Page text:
The novel's title is from a catch, or snag, described in the quote from chapter 5 below. The phrase "catch-22" almost immediately entered common usage for that kind of conundrum or self-defeating logic (see wikipedia catch-22 logic).
- 1 Chapter 1
- 2 Chapter 2
- 3 Chapter 3
- 4 Chapter 4
- 5 Chapter 5
- 6 Chapter 6
- 7 Chapter 8
- 8 Chapter 9
- 9 Chapter 12
- 10 Chapter 13
- 11 Chapter 14
- 12 Chapter 15
- 13 Chapter 17
- 14 Chapter 20
- 15 Chapter 22
- 16 Chapter 23
- 17 Chapter 24
- 18 Chapter 25
- 19 Chapter 26
- 20 Chapter 27
- 21 Chapter 29
- 22 Chapter 30
- 23 Chapter 31
- 24 Chapter 34
- 25 Chapter 36
- 26 Chapter 39
- 27 Chapter 41
- 28 Chapter 42
- 29 Source
- 30 External links
- "There's no patriotism, that's what it is. And no matriotism, either." Chapter 1, page 9
- "Dunbar was lying motionless on his back again with his eyes staring up at the ceiling like a doll's. He was working hard at increasing his life span. He did it by cultivating boredom." Chapter 1, page 9
- "As always occurred when he quarreled over principles in which he believed passionately, he would end up gasping furiously for air and blinking back bitter tears of conviction. There were many principles in which Clevinger believed passionately. He was crazy." Chapter 2, page 26. ('Vintage' edition Chapter 2, pg. 19)
- "an unreasonable belief that everybody around him was crazy, a homicidal impulse to machine-gun strangers, retrospective falsification, an unfounded suspicion that people hated him and were conspiring to kill him." Chapter 2, pg. 29 ('Vintage' edition - Chapter 2, pg 23)
- "He had decided to live forever or die in the attempt, and his only mission each time he went up was to come down alive." Chapter 3, pg. 38
- "You're inches away from death every time you go on a mission. How much older can you be at your age?" Chapter 4, pg. 48
- "There was only one catch and that was Catch-22, which specified that a concern for one's own safety in the face of dangers that were real and immediate was the process of a rational mind. Orr was crazy and could be grounded. All he had to do was ask; and as soon as he did, he would no longer be crazy and would have to fly more missions. Orr would be crazy to fly more missions and sane if he didn't, but if he was sane he had to fly them. If he flew them he was crazy and didn't have to; but if he didn't want to he was sane and had to. Yossarian was moved very deeply by the absolute simplicity of this clause of Catch-22 and let out a respectful whistle."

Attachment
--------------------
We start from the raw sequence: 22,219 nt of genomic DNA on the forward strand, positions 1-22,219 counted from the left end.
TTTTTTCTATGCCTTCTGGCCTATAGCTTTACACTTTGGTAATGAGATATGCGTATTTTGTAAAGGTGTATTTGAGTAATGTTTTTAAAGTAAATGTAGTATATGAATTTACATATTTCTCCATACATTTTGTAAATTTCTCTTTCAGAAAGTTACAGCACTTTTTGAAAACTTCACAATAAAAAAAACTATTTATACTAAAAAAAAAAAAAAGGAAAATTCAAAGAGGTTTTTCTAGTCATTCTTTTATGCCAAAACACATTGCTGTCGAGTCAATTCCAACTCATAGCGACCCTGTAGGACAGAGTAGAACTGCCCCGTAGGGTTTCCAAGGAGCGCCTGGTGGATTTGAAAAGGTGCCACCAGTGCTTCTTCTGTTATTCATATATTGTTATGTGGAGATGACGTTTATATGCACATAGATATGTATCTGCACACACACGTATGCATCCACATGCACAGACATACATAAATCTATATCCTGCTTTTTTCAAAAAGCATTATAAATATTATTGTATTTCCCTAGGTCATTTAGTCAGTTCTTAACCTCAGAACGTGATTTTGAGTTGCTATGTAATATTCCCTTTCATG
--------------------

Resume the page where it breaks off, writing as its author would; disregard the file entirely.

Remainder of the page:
"That's some catch, that catch-22," he observed.
"It's the best there is," Doc Daneeka agreed.
Chapter 5, pg. 55 (pg.46 in Simon & Schuster 2004)
- "'Catch-22...says you've always got to do what your commanding officer tells you to.
"'But Twenty-seventh Air Force says I can go home with forty missions.'
"'But they don't say you have to go home. And regulations do say you have to obey every order. That's the catch. Even if the colonel were disobeying a Twenty-seventh Air Force order by making you fly more missions, you'd still have to fly them, or you'd be guilty of disobeying an order of his. And then the Twenty-seventh Air Force Headquarters would really jump on you.'" Chapter 6, pg. 58
- "History did not demand Yossarian's premature demise, justice could be satisfied without it, progress did not hinge upon it, victory did not depend on it. That men would die was a matter of necessity; which men would die, though, was a matter of circumstance, and Yossarian was willing to be the victim of anything but circumstance. But that was war." Chapter 8, pg. 75
- "Clevinger was a troublemaker and a wise guy. Lieutenant Scheisskopf knew that Clevinger might cause even more trouble if he wasn't watched. Yesterday it was the cadet officers; tomorrow it might be the world. Clevinger had a mind, and Lieutenant Scheisskopf had noticed that people with minds tended to get pretty smart at times. Such men were dangerous, and even the new cadet officers whom Clevinger had helped into office were eager to give damning testimony against him. The case against Clevinger was open and shut. The only thing missing was something to charge him with." Chapter 8, pg. 80